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I·CONnect

Blog of the International Journal of Constitutional Law and ConstitutionMaking.org
Home Posts tagged "coup"
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Thailand’s Supreme Court and the Prosecution of Thailand’s Successive Prime Ministers

—Eugénie Mérieau, University of Goettingen On 27 September 2017, Thailand’s Supreme Court convicted ex-prime minister Yingluck Shinawatra to a 5-year jail sentence.  Almost ten years ago, it had convicted her elder brother, ex-premier Thaksin Shinawatra to a 2-year imprisonment[1]. Both rulings exhibited a similarity: they were read in abstentia – Yingluck and Thaksin having fled abroad

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Published on October 11, 2017
Author:          Filed under: Developments
 
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Conference Report–International Symposium on “Constitutionalism under Extreme Conditions,” University of Haifa

–Maja Sahadžić, University of Antwerp On July 18-19 2016, the University of Haifa hosted the International Symposium “Constitutionalism under Extreme Conditions” organized by the Minerva Center for the Rule of Law under Extreme Conditions at the University of Haifa and Boston College Law School under the auspices of the Israeli Association of Public Law. The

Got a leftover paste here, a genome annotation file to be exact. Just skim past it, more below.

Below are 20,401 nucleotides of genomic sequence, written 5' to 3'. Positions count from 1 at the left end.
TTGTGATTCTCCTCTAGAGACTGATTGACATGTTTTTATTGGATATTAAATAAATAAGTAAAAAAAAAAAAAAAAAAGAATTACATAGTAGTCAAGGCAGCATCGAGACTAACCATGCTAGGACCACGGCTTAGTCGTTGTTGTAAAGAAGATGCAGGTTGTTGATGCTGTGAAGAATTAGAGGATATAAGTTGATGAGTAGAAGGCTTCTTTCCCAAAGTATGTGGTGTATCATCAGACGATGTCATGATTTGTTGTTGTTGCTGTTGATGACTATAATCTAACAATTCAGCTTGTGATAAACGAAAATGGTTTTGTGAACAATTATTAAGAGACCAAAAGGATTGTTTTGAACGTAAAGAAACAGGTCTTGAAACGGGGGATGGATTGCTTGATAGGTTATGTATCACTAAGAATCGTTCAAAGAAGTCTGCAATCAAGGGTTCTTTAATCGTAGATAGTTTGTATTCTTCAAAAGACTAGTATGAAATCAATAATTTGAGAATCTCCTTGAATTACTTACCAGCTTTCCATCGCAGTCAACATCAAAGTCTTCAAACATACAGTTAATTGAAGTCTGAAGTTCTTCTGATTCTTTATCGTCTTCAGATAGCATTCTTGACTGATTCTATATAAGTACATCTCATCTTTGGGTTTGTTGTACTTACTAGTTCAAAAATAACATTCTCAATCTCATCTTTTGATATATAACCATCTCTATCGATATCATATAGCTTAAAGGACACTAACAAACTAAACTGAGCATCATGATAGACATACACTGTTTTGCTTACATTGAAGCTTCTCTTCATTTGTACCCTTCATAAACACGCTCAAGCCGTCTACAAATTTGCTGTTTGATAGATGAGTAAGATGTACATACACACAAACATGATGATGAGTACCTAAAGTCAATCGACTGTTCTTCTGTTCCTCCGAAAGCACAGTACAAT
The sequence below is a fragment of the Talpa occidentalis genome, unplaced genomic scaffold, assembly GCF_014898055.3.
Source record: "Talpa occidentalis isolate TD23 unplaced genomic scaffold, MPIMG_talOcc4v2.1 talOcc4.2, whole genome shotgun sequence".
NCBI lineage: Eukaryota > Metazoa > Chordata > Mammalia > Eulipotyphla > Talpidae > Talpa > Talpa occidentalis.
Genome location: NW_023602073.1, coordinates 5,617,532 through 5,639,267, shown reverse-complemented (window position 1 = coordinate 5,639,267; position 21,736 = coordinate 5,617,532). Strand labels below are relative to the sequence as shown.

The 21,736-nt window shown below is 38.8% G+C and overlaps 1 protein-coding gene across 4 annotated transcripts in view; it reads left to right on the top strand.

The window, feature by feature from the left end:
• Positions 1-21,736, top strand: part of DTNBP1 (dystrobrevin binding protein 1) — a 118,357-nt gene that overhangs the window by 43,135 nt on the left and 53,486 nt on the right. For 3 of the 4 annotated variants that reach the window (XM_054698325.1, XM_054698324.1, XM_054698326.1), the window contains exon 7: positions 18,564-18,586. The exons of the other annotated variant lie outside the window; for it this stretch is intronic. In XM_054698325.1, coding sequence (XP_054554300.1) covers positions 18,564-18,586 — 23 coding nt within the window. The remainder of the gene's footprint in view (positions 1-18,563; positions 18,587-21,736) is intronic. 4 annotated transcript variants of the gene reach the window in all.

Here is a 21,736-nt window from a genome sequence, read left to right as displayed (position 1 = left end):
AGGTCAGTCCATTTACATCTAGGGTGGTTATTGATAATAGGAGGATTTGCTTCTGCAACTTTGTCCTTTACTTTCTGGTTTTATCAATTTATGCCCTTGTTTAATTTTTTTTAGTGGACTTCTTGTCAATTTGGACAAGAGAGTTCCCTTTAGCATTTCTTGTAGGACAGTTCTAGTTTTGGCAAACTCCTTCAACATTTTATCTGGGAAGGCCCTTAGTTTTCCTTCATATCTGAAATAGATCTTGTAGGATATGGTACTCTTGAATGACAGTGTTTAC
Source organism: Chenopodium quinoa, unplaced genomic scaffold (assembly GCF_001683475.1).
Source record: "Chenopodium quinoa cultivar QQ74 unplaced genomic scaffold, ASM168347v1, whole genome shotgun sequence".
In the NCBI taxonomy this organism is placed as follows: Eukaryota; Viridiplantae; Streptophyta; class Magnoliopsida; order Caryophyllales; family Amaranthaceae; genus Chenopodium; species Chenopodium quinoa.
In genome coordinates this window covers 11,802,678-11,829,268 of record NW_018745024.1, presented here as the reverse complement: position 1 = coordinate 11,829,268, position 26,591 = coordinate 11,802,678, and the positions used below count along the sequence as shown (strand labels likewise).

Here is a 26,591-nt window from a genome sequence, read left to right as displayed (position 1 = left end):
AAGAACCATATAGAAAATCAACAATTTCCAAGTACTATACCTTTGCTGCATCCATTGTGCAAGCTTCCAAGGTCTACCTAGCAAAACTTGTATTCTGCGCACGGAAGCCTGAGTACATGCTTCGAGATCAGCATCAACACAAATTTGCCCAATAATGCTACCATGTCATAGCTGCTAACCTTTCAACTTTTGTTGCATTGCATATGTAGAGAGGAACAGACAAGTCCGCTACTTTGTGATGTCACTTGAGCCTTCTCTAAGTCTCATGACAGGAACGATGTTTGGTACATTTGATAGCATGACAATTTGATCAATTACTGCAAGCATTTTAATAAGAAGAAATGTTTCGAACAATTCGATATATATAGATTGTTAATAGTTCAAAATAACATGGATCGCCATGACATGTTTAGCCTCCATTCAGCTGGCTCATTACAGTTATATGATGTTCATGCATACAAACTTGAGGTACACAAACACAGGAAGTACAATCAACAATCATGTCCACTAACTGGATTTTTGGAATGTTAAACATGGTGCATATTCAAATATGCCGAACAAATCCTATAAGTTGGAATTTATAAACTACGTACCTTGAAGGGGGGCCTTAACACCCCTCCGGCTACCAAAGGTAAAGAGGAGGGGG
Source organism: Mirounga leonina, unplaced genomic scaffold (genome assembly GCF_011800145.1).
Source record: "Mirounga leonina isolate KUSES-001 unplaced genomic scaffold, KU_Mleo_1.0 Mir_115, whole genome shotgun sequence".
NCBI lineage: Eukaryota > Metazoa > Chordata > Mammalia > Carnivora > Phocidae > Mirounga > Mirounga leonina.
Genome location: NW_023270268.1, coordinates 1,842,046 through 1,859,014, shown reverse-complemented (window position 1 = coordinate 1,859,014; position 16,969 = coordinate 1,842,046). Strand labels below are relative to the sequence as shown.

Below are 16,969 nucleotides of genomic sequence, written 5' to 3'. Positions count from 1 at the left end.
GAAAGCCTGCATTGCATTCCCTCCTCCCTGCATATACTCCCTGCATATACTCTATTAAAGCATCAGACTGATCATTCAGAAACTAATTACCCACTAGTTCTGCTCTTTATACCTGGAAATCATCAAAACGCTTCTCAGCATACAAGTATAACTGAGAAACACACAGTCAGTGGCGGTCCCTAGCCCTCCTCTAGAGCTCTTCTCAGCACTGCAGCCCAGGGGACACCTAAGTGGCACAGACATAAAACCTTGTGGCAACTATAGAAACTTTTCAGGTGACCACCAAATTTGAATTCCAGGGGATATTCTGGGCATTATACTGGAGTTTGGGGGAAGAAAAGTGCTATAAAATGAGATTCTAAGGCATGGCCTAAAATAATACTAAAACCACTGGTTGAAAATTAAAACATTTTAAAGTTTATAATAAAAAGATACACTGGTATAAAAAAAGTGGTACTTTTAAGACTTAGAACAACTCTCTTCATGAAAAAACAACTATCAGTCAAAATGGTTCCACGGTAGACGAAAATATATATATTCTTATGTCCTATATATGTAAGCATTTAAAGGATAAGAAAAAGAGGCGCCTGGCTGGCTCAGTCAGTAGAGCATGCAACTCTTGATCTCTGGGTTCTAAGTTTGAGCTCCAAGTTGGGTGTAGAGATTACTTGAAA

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Published on August 19, 2016
Author:          Filed under: Developments
 
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Egypt’s New Draft Constitution of 2013: An Introduction and Appraisal

—Mohamed Arafa, Alexandria University (Egypt) and Indiana University McKinney School of Law The Egyptian interim government supported by the Egyptian al–qwaat al–mosellaa(h) (military) recently released the new draft Egyptian Constitutional Charter. This draft Constitution is intended to replace, via amendment, the more Islamist–oriented de facto 2012 Constitution established during the recent reign of the Muslim

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Published on December 30, 2013
Author:          Filed under: Developments
 
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Fiji’s Continuing Constitutional Crisis

—Richard Albert, Boston College Law School In the latest twist in Fiji’s continuing constitutional crisis, the Fijian military government has rejected the new draft constitution proposed by the Constitution Commission. It is believed that the military rejected the draft constitution because the draft proposed dramatically to curb the powers of the military. The military government has pledged to

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Published on January 13, 2013
Author:          Filed under: Developments